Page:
- Remove safeguards: in particular penalties on NHS Trusts for forcing doctors to work unsafe hours. Ignore that tired doctors make mistakes. In later negotiations, offer as a 'compromise' to appoint a 'guardian', another expensive bureaucrat, not independent but appointed by the employer. Don't introduce a proactive system to design safe rotas; instead let juniors complain to the guardian when they realise their rotas aren't safe (putting more pressure on them, and when it's too late). Be sure to claim that this is a SAFER contract for doctors. Unfortunately, the pilot who transformed healthcare safety standards by ensuring maximum working hour limits in the NHS was on the honours list this year; so we'll need to distract everyone with Cameron's Wellies', to avoid a focus on this irony. Look directly into the camera; repeat 'seven day NHS'.
- Be belligerent: Negotiate for two years; don't budge at all on key points of concern of 50,000 frontline doctors who see the relevant issues daily. When talks fail and the BMA ballot for industrial action, claim they have 'refused to negotiate at all' despite the negotiations being on public record; hide those in an inaccessible section of the Department of Health Website and no one will know. Call them 'militant'; get your mates in the press to start a smear campaign against the vocal ones. Look directly into the camera; repeat seven day NHS.
- Manipulate and mislead with media stunts: Misrepresent study data, get mates to do so too. Scaremonger about patient deaths that don't exist as you describe them or aren't as simple as you make out. Use a recent tragic terror plot to release a sexed up 'hard edged' letter to scare the public. Spin the junior doctors concerns with the contract as 'just about pay'. When your dangerous stunts mean patients come to harm because you scare them into avoiding hospitals at weekends; Don't apologise about the 'Hunt effect', or about breaching patient confidentiality in a tweet. Carry on playing with people's lives. Look directly into the camera; seven day NHS.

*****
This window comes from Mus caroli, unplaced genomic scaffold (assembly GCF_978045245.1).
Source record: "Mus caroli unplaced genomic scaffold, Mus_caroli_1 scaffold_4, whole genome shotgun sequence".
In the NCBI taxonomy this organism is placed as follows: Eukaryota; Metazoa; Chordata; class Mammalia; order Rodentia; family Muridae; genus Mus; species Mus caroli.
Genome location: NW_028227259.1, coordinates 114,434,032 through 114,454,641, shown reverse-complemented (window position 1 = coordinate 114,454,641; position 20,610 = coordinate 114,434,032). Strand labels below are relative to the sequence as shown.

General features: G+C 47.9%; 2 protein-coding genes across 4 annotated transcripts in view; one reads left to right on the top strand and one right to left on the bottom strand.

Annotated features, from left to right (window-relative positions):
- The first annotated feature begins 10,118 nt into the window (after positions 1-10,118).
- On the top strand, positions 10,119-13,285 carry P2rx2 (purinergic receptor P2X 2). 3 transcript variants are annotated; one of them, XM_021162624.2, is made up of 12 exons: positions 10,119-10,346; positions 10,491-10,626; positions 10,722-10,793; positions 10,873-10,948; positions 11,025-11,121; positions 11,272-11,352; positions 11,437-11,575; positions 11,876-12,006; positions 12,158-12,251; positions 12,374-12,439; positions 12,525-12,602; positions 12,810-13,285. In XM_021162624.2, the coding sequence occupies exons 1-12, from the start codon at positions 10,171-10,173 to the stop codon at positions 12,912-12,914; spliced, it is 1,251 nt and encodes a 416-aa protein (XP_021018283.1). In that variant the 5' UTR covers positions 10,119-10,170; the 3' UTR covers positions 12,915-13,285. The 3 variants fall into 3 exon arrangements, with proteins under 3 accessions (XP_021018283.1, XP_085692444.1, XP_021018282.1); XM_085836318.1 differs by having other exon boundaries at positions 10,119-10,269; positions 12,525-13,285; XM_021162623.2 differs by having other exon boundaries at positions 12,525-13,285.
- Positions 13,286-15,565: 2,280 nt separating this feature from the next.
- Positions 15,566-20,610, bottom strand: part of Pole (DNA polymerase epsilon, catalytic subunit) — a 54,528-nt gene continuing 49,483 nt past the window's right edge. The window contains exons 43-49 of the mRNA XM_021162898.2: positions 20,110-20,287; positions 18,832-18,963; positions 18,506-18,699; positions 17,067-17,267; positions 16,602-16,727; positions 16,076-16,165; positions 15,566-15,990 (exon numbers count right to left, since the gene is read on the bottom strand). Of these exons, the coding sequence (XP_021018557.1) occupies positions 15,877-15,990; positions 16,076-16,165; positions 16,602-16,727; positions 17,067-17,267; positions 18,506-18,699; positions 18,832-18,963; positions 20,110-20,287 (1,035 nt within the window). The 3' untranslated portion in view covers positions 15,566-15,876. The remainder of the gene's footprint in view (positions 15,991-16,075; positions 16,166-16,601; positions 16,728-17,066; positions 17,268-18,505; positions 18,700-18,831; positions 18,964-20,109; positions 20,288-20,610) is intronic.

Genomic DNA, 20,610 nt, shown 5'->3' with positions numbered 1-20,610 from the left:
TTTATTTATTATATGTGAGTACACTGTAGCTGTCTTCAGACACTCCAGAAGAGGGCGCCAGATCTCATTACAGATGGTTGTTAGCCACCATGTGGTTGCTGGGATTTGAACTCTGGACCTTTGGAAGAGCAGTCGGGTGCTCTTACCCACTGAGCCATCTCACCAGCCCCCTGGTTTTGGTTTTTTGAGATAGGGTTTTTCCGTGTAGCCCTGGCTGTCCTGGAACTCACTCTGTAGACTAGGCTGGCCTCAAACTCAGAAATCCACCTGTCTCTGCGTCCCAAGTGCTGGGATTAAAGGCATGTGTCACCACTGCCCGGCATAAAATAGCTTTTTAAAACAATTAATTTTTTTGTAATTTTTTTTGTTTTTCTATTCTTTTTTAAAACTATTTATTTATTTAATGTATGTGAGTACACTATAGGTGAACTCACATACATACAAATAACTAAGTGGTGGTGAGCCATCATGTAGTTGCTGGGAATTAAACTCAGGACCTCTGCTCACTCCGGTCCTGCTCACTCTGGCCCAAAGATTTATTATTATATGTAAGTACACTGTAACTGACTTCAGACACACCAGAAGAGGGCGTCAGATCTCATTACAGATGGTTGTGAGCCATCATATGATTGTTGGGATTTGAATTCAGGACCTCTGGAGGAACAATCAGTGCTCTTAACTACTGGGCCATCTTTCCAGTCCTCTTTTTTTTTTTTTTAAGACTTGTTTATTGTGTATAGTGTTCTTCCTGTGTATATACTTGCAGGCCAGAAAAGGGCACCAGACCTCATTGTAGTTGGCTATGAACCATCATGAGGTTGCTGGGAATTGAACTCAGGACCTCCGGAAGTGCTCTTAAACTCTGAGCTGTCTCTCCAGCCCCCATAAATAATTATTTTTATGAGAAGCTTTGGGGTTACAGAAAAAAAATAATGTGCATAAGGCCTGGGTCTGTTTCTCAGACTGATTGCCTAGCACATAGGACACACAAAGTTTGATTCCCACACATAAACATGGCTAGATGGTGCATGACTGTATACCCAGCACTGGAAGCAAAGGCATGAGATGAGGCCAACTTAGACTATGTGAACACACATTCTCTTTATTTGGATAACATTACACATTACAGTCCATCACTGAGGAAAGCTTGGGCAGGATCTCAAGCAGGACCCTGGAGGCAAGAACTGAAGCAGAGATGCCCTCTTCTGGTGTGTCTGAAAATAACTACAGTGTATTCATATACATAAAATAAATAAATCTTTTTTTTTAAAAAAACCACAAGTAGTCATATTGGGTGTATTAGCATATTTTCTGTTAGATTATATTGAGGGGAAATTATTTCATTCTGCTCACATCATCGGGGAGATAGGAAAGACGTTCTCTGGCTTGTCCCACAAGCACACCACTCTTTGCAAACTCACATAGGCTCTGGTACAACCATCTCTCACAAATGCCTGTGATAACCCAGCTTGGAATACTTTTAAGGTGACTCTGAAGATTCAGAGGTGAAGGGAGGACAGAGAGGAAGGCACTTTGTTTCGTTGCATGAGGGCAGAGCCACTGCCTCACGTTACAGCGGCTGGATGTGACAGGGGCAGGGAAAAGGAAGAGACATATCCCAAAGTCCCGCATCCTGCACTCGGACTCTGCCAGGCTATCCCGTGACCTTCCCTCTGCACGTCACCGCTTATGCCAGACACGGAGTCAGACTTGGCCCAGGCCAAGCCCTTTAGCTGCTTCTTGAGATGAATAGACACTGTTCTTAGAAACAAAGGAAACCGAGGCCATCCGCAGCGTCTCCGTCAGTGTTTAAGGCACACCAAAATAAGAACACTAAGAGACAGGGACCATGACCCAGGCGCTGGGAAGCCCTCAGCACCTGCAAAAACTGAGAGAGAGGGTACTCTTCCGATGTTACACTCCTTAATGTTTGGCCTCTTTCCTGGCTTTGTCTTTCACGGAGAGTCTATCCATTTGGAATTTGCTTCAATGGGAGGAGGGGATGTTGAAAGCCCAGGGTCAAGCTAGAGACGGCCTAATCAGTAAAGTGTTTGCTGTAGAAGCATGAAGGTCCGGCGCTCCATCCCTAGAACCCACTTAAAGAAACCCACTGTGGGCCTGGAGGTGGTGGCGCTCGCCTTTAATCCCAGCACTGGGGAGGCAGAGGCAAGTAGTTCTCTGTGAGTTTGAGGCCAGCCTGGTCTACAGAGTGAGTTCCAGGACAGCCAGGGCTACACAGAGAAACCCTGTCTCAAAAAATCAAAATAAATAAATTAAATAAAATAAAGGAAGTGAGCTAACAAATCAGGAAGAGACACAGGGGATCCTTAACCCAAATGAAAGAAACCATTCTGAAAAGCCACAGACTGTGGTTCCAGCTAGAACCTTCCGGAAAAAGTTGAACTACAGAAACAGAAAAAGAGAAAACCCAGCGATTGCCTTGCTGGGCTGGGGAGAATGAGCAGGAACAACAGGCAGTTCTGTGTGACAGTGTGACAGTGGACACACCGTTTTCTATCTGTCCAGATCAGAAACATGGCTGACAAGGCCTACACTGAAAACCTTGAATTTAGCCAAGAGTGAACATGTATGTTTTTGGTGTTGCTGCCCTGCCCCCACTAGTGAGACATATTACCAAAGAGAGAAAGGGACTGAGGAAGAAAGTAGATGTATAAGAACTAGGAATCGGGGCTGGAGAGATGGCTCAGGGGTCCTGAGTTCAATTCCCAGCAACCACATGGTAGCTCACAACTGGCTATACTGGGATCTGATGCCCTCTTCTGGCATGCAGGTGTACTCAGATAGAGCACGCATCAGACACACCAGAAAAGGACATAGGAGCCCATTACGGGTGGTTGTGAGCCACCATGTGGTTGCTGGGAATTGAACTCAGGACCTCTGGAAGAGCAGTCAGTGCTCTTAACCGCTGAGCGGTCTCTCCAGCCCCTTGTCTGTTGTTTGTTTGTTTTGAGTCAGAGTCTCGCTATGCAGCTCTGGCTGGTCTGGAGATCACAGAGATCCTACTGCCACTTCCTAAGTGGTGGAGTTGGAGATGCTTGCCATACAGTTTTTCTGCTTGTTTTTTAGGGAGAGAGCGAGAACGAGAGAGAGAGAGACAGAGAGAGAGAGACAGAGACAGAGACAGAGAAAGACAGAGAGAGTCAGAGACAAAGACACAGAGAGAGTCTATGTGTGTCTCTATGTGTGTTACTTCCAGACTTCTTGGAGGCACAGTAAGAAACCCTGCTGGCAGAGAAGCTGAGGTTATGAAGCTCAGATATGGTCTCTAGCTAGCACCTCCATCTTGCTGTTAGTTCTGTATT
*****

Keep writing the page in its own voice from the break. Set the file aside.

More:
- Act like nothing's happening: Push 98% of junior doctor BMA members to vote in favour of industrial action, then claim the BMA doesn't represent them. When 20,000 of them march on the streets of London, say they are confused and misled. Claim they are not putting patients first, then when BMA offers to talk with an independent arbitrator say 'No', then a day before the strike is to go ahead, change your mind and still claim all the cancelled operations and clinics are the BMA's fault, never mind that you could have taken up the offer to talk earlier and prevented it. Look directly into the camera; 7 day NHS.
Junior doctors strike next week; if the government had an iota of common sense on this matter we wouldn't have to.
As the Times Journalist Jenni Russell put so eloquently a few days ago; 'The idea that Jeremy Hunt can conjure up an excellent week-round service by forcing already stretched junior doctors to work longer for less is a delusion... When the present service is practically on its knees, it makes no sense to stretch it further.'
Junior doctors are the backbone of the NHS and we have lost trust in the government - can you see why? Maybe the problem is the advice they've had; maybe they should listen to the advice thousands from NHS staff all of whom are shouting "stop, don't". Maybe they should consider that stretching them even further, when they're already struggling, in order to deliver an ill-conceived election promise is dangerous. Maybe they should listen to the public, only 3% of which replied to their consultation on the NHS as believing a 'seven day NHS' is needed in times of austerity. Maybe they should base changes on actual evidence and stop misrepresenting evidence to the public. Maybe we won't let them play poker with your and our safety, your and our NHS, ultimately your and our lives.